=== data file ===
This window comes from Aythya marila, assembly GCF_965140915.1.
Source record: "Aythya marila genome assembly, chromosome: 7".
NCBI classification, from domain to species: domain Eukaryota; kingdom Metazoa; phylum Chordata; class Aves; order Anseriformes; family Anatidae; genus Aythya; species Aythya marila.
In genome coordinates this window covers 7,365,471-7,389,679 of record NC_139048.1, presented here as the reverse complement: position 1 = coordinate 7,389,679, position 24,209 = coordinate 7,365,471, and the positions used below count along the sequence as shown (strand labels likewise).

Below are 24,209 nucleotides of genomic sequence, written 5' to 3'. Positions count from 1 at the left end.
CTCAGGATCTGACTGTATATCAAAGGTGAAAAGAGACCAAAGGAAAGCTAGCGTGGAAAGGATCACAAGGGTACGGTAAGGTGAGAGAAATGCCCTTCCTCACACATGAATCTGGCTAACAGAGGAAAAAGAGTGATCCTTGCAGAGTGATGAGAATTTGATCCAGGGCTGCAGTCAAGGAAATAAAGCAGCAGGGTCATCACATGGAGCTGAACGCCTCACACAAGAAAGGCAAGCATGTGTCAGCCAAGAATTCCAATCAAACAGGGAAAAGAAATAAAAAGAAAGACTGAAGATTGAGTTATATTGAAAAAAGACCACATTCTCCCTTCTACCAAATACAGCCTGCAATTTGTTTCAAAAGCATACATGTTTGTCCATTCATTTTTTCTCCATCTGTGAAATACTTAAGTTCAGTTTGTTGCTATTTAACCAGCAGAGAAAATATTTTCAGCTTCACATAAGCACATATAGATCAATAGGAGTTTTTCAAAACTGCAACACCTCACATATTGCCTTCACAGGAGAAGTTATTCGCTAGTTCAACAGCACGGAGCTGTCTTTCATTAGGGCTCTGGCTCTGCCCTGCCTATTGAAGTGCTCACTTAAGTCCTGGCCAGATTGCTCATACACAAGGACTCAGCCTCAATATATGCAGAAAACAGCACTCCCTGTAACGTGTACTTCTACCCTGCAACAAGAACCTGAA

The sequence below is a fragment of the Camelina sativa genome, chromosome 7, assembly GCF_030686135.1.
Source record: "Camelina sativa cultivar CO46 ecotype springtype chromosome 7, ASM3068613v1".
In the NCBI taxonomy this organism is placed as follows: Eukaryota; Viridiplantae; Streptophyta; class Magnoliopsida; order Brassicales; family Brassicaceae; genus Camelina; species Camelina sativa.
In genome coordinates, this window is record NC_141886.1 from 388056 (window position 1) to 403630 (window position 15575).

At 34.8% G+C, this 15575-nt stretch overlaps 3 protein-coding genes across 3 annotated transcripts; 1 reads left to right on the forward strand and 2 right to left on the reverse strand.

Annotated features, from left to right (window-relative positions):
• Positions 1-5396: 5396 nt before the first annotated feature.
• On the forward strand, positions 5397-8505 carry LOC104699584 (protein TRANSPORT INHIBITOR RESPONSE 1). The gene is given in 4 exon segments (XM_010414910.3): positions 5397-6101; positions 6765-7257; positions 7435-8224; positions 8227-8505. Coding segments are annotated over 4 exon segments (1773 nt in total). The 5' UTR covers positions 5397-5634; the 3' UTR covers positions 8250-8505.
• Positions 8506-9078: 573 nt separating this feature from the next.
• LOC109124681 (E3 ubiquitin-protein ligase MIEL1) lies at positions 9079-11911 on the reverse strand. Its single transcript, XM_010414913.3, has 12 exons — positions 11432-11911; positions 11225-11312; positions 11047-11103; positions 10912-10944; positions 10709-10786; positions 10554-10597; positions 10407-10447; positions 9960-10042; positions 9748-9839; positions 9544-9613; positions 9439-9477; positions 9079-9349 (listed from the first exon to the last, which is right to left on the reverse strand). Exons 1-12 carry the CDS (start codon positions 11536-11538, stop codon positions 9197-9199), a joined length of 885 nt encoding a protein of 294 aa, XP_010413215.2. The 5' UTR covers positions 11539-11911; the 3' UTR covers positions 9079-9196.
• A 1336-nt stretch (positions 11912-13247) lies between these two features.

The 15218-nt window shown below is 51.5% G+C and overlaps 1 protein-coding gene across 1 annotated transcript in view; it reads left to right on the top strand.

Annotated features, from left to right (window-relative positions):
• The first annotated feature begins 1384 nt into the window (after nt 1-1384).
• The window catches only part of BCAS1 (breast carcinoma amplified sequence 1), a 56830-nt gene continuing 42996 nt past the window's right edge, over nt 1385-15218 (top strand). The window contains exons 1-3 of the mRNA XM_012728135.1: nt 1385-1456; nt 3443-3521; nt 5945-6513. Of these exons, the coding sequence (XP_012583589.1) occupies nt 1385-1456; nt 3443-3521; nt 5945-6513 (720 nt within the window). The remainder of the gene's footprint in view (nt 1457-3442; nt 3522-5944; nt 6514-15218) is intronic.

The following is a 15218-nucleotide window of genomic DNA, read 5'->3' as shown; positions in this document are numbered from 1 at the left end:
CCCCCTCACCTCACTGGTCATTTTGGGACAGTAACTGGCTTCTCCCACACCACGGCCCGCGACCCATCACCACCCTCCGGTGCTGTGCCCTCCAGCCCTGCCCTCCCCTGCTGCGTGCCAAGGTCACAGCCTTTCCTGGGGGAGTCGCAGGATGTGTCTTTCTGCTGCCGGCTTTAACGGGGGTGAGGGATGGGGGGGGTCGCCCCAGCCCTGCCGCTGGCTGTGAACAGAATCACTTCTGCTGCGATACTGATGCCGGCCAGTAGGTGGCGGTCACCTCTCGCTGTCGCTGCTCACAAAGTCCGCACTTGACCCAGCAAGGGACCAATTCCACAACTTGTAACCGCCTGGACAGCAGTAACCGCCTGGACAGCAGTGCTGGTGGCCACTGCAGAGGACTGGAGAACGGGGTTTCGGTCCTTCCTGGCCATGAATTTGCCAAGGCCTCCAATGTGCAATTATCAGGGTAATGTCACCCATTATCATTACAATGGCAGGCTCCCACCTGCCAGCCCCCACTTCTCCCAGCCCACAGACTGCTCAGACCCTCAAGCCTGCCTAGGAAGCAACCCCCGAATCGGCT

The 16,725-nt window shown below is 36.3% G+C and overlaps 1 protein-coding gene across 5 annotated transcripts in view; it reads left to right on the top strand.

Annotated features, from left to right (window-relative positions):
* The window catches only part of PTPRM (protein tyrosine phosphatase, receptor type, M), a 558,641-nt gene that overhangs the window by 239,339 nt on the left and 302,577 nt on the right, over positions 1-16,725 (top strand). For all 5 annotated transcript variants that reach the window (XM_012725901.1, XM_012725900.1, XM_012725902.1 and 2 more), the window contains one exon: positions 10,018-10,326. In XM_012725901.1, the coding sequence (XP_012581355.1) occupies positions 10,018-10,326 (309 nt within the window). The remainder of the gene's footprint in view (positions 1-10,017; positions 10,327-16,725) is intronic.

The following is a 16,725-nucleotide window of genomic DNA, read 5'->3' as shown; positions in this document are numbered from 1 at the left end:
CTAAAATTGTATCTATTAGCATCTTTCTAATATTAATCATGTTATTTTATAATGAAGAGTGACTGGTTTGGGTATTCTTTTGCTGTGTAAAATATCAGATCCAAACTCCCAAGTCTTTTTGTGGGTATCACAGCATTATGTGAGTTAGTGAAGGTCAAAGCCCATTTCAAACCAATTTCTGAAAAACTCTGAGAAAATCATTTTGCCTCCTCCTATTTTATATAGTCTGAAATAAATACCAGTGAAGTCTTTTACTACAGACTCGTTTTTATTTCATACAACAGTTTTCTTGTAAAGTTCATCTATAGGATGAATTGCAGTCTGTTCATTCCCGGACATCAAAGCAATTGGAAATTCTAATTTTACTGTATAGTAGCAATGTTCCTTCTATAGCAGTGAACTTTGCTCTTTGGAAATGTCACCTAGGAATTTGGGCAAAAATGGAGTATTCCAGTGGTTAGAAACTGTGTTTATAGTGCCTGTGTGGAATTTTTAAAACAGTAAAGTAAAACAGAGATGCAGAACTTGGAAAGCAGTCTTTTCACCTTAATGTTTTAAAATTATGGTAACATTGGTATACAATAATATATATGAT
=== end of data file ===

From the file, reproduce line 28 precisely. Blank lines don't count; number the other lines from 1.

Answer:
CTAAAATTGTATCTATTAGCATCTTTCTAATATTAATCATGTTATTTTATAATGAAGAGTGACTGGTTTGGGTATTCTTTTGCTGTGTAAAATATCAGATCCAAACTCCCAAGTCTTTTTGTGGGTATCACAGCATTATGTGAGTTAGTGAAGGTCAAAGCCCATTTCAAACCAATTTCTGAAAAACTCTGAGAAAATCATTTTGCCTCCTCCTATTTTATATAGTCTGAAATAAATACCAGTGAAGTCTTTTACTACAGACTCGTTTTTATTTCATACAACAGTTTTCTTGTAAAGTTCATCTATAGGATGAATTGCAGTCTGTTCATTCCCGGACATCAAAGCAATTGGAAATTCTAATTTTACTGTATAGTAGCAATGTTCCTTCTATAGCAGTGAACTTTGCTCTTTGGAAATGTCACCTAGGAATTTGGGCAAAAATGGAGTATTCCAGTGGTTAGAAACTGTGTTTATAGTGCCTGTGTGGAATTTTTAAAACAGTAAAGTAAAACAGAGATGCAGAACTTGGAAAGCAGTCTTTTCACCTTAATGTTTTAAAATTATGGTAACATTGGTATACAATAATATATATGAT